World War II left Strelna in ruins, with only the frame of the palace left standing after shelling and fires.

In 1990, UNESCO named Strelna a World Heritage Site, and the Russian president granted it the status of state residence in 2001. Restoration of the park and palace began in November of the same year.

The façades have been fully and faithfully restored. The modern Russian coat-of-arms was added to the façade, which faces the parade ground, while the coat-of-arms of Grand Duke Constantine was restored on the north façade. The décor of the two ceremonial halls – Marble Hall and Blue Hall – was completely restored based on the drawings of Rusca and Stackenschneider.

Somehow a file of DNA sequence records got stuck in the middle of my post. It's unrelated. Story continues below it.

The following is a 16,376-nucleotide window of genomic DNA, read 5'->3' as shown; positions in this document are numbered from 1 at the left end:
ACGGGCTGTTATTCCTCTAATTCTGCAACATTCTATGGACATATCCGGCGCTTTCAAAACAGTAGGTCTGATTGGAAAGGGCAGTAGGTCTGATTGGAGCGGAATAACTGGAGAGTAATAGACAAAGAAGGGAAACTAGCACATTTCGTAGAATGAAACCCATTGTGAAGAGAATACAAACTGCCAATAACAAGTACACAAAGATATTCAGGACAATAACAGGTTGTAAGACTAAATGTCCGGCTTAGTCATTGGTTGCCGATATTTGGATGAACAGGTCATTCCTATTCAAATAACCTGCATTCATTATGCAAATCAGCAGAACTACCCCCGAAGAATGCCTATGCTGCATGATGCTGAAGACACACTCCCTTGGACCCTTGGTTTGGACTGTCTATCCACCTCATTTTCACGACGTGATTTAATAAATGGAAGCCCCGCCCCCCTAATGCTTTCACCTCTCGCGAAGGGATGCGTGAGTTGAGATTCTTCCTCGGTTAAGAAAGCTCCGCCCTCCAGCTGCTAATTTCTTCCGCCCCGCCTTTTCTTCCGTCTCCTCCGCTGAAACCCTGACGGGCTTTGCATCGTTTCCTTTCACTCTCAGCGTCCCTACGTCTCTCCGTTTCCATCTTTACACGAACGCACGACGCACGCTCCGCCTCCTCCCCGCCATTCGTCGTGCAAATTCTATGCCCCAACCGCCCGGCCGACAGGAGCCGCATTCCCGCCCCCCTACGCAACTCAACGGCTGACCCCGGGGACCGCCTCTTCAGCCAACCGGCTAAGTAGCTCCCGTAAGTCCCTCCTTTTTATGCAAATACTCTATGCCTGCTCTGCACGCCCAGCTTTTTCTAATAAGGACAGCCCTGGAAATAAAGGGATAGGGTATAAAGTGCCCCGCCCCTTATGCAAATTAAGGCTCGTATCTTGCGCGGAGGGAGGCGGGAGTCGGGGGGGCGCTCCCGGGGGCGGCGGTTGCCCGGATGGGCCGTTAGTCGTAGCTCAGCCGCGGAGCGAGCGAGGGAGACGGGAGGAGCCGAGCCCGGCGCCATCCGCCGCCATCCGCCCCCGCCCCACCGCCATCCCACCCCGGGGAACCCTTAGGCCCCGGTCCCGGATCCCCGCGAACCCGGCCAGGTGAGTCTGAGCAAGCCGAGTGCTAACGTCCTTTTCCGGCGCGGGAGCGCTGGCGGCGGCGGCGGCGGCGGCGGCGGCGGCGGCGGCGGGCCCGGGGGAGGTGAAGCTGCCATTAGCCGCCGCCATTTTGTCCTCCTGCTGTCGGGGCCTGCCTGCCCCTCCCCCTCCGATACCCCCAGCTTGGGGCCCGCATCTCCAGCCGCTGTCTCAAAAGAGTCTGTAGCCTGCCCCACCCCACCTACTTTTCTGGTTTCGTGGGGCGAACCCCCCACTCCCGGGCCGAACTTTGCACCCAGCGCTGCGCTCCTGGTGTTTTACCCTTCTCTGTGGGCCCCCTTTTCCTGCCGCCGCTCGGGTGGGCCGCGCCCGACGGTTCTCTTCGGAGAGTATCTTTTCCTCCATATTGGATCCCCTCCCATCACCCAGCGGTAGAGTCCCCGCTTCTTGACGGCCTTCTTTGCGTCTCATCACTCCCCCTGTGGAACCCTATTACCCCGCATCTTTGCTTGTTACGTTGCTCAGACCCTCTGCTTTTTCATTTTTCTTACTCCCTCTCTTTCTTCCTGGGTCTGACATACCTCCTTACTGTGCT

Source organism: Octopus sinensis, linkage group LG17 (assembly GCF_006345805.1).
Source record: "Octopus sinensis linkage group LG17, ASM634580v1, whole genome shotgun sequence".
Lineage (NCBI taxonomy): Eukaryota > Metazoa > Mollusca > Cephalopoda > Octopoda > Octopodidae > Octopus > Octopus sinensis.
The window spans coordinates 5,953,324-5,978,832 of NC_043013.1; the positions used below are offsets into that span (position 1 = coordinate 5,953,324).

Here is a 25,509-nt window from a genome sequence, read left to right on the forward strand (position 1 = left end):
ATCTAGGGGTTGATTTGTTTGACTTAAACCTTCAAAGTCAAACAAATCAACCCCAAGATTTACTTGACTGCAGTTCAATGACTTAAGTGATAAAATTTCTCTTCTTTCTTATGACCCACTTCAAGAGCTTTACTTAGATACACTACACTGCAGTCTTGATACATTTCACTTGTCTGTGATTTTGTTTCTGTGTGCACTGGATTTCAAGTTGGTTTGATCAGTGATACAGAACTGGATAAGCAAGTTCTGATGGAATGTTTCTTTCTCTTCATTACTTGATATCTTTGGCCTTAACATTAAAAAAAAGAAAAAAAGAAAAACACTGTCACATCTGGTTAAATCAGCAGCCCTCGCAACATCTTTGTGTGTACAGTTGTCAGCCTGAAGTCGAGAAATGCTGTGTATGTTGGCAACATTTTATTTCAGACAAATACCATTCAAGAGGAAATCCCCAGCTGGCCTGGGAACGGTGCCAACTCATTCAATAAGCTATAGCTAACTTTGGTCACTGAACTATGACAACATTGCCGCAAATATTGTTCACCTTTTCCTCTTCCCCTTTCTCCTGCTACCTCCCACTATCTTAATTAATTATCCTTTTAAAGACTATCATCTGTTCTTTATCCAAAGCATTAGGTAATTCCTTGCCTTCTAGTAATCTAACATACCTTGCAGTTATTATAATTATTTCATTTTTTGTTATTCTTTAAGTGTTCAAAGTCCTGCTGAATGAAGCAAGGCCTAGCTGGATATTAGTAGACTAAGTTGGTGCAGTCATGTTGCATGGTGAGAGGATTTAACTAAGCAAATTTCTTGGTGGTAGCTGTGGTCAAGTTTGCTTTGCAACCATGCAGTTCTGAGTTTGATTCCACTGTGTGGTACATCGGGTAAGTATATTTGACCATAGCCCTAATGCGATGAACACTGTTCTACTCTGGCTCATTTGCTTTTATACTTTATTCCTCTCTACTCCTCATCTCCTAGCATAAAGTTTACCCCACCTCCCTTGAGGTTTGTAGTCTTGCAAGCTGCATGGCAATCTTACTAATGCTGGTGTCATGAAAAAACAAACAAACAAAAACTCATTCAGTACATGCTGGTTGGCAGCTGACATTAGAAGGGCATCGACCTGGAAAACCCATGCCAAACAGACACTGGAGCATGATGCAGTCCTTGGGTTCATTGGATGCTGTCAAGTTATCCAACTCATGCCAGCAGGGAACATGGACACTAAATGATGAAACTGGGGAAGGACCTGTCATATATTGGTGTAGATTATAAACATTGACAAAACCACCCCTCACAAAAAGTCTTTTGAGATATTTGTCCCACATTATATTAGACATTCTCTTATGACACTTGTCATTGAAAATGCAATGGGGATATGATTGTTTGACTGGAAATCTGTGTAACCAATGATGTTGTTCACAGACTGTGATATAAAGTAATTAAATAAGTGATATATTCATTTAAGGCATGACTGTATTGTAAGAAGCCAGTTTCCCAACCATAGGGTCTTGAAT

New buildings were added to the ensemble during restoration work: the Negotiation Pavilion, which follows a design abandoned in Peter the Great’s time; the Consular Village of twenty palatial mansions named after the best-known Russian cities; the Baltiiskaya Zvezda five-star hotel; and a press center.

The formation of the Constantine Palace art collection began soon after its opening. The palace museum currently possesses an impressive number of 18th-20th century Russian paintings and works of decorative art. Mstislav Rostropovich and Galina Vishnevskaya’s world-famous art collection, donated to the museum, is the collection’s crown jewel. An excellent collection of vintage wines is stored in the palace grottos.

The Constantine Palace is an integral part of the Palace of Congresses federal complex, which has several functions – presidential residence, museum, and business and cultural center. The grand halls of the Constantine Palace frequently host summits, academic and political forums, and major social events. The palace hosted the G8 summit of July 2006, and will soon host a G20 summit.